I never thought I’d be using applications as much as I do every single day. Back when they were first starting to gain in popularity, I barely paid them any attention. Not because I didn’t think they would somehow lose their appeal to the mass market, but simply because I didn’t find any need for them. That changed drastically, and in a short amount of time, and now I use a wide range of apps every single day. From checking news, to hockey scores, to just jotting down notes, the applications available on the mobile platform I’m using at any moment is crucial to the phone I want to use.
I’ll freely admit that it’s why I don’t use Windows Phone 8 every day. It’s also why I know I can’t jump on board with BlackBerry’s BlackBerry 10 quite yet, either. I think it’s funny that, during my tests of music apps Spotify and Rdio, it’s ultimately the result of that test that’s keeping me from enjoying a BlackBerry Z10 as my daily driver. As I’ve suggested in the past, just a single missing application from a mobile platform can ultimately prevent a person’s adoption.
It’s just the way things go these days. We love our applications, and that’s not going to change anytime soon. As long as developers keep making apps that serve a particular function, and do it better than what we were doing before apps, we’ll still need them in our lives.
I switch mobile operating systems a lot. In the first three months of 2012, I’ve gone back and forth between Windows Phone, Android, and iOS more than a few times, all on different devices. I’ve switched from a Windows Phone 8X by HTC, Samsung’s Galaxy Note II, another effort with the Galaxy S III, an iPhone 4S and an iPhone 5, Sony’s Xperia TL, and Nokia’s Lumia 920. I’ve run through a healthy set of options, trying everything I can get my hands on, but more often than not it came down to the applications I use every single day that made the decision for me.
Simply put, Windows Phone 8 just doesn’t have the apps that I use every single day. I’m talking apps like NHL GameCenter LIVE, MLB At Bat, Simplenote, and games like Real Racing 3. (There are a lot more than this, I'm just using these as examples.) Yes, Windows Phone does have alternative sports apps, like ESPN’s ScoreCenter, but they just don’t cut it. Why? Because I can’t watch live Boston Bruins games on those other NHL-focused apps. And, the ESPN ScoreCenter app for Windows Phone is good, but it doesn’t stack up against the Android or iOS options.
Android? Yeah, I may not be able to quit Android, but I keep running into similar situations. No, it is obviously not as bad as the Windows Phone predicament, but there are little gripes. For instance, while I have my “Number One!” fan team, I do follow other clubs during baseball and hockey seasons. If I want to use the MLB At Bat app for Android, for instance, I can watch or listen to live games, and that’s great – but I can’t add multiple favorite teams. Which means I don’t get notifications about those teams – I have to go search out scores, or news. (NHL GameCenter LIVE for Android just recently added the ability to have up to five favorite teams, so that's a step in the right direction.)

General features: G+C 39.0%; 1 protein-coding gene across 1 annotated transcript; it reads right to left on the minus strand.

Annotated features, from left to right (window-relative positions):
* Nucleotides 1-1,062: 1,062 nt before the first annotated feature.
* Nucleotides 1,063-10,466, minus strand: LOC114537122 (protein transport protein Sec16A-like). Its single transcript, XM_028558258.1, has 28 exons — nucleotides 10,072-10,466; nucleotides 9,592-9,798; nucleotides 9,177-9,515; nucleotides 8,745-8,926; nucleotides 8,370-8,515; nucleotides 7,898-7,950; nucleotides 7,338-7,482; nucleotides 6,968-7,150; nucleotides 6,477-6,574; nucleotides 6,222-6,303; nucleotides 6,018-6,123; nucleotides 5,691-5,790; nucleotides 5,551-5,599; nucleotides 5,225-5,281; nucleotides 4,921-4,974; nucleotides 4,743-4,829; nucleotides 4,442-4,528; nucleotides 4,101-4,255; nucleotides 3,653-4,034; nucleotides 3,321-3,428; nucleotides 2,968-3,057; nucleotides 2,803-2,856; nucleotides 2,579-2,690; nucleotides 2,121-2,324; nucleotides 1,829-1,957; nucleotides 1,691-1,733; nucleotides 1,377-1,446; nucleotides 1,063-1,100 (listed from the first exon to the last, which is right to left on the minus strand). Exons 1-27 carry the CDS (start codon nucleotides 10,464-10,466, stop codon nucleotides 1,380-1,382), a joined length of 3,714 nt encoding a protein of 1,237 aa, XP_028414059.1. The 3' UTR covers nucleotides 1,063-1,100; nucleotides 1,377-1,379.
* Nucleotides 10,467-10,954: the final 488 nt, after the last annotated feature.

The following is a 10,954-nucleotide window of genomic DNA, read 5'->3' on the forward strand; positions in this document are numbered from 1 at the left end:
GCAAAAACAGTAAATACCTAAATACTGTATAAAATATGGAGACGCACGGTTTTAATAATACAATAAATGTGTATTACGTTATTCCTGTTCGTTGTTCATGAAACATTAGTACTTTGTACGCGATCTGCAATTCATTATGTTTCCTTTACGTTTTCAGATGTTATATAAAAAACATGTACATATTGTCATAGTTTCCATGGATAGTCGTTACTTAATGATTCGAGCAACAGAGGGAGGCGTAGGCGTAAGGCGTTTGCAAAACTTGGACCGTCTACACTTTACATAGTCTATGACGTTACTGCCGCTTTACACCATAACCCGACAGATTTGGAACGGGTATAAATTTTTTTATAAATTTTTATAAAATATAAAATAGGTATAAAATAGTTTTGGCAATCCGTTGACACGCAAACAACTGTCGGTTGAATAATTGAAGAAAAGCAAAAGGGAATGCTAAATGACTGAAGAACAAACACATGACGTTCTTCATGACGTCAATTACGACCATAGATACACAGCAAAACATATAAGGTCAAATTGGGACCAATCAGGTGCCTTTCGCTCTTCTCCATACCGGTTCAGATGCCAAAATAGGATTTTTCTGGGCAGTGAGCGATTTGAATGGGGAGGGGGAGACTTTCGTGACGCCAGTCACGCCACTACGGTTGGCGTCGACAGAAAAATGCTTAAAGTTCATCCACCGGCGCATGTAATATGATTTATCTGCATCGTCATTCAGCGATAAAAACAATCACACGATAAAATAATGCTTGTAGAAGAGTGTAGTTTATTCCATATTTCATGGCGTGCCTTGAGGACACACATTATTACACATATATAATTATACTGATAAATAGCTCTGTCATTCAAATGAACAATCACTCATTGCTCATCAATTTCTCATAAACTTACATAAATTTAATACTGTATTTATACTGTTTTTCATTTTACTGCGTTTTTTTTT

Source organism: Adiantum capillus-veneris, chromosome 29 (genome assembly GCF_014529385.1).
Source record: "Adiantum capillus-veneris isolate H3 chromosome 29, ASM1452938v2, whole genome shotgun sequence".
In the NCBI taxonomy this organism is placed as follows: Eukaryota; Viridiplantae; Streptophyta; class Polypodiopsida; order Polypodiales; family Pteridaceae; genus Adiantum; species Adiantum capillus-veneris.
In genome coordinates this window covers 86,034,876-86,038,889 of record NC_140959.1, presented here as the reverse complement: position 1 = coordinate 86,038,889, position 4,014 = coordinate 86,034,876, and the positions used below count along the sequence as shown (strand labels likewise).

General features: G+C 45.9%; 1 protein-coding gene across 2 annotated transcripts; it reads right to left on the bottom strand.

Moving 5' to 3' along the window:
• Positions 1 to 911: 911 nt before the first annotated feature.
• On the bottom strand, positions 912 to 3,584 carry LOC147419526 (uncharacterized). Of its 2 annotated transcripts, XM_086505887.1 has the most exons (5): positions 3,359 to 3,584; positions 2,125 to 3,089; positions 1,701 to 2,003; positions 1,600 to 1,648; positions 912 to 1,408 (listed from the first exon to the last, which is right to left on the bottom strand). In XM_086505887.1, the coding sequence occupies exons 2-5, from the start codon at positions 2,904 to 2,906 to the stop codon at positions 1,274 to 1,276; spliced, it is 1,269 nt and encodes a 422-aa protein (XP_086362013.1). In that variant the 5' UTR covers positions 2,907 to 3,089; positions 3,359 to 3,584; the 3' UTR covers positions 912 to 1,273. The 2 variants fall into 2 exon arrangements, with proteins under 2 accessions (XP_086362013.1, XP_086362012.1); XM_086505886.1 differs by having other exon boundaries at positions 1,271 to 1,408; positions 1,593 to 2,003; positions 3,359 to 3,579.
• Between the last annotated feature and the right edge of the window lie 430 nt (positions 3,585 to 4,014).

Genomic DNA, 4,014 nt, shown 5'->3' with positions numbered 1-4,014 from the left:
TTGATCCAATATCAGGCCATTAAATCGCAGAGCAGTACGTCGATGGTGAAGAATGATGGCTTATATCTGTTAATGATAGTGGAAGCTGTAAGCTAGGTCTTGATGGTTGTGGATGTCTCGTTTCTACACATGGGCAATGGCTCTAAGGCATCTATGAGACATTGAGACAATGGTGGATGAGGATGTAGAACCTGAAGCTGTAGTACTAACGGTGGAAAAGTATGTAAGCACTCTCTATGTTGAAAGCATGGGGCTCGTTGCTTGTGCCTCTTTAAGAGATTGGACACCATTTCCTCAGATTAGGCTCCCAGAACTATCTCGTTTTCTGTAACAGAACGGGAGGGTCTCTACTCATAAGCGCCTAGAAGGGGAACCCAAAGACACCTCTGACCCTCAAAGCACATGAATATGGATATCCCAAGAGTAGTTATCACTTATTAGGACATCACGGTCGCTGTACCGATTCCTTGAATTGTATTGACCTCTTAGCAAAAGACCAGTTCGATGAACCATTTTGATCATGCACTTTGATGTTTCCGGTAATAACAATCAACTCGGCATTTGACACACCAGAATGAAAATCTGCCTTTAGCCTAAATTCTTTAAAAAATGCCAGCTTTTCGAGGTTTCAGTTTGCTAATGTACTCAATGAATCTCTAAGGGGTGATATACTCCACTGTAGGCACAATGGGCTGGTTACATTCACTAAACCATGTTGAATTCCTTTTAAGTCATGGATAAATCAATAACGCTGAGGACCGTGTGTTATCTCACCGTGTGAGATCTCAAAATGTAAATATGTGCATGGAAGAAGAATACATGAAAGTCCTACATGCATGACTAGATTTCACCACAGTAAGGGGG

(This is almost made okay by the fact that Google Now exists, and it already knows the teams I care about. But, we’re just talking about specific apps for now, so we have to ignore that for the time being.)
But you know what the biggest deal to me is? The fact that the Google-based applications, like Gmail, or Google Search, or Google Maps, are just so dang good on iOS. They really are. Sure, someone might try to convince me that Google Maps on Android is better, and I’d tend to agree. But Google Maps on iOS isn’t missing any features that I need every day. The app works so well, based on my particular usage, that I don’t feel the need to switch to Android to get the best Maps experience.
As soon as Apple gives Google the go ahead for Google Now on iOS, then, well, it’s anyone’s guess as to why I’d feel the need to switch to Android. This is sort of the same situation that BlackBerry finds itself in, but on a much broader scale. Why switch to BlackBerry 10 when what I’m already using works just fine? Does exactly what I need and want it to do? That can be said for any platform when comparing to BlackBerry 10, by the way, not just iOS, not just Android, and not just Windows Phone. Why switch, if there isn’t an explicit reason to do so?
I switch because I need to know how the other platforms compare to one another, and because I can find small gripes in just about any platform or device that I’m using. (Though, I’m seriously wondering if I’m going to find anything wrong with the HTC One, other than my little nitpicks with Android apps.)
The truth of the matter is, is that my dependence on Google-based apps isn’t a hindrance because I’m on iOS at any given moment. In fact, Google has done such a good job with their apps on Apple’s mobile platform that I can’t find a reason to switch anymore. It works, and so well, that using iOS for the other benefits (like more games, and apps with more features) just seems to make sense. Based on my specific usage, mind you.
I think if Google stopped supporting their apps so well, or stopped making them work so well right from the start, I’d switch off of iOS completely. I could learn to get over the small issues with specific Android apps, I think.
But I want to hear from you. Do you still use iOS because the Google experience on the platform is well supported, and even worth using? Or do you prefer the Google experience can only truly be encapsulated on an Android device? Would you stop using an iPhone if Google stopped supporting their apps so well on the mobile OS? Let me know what you think.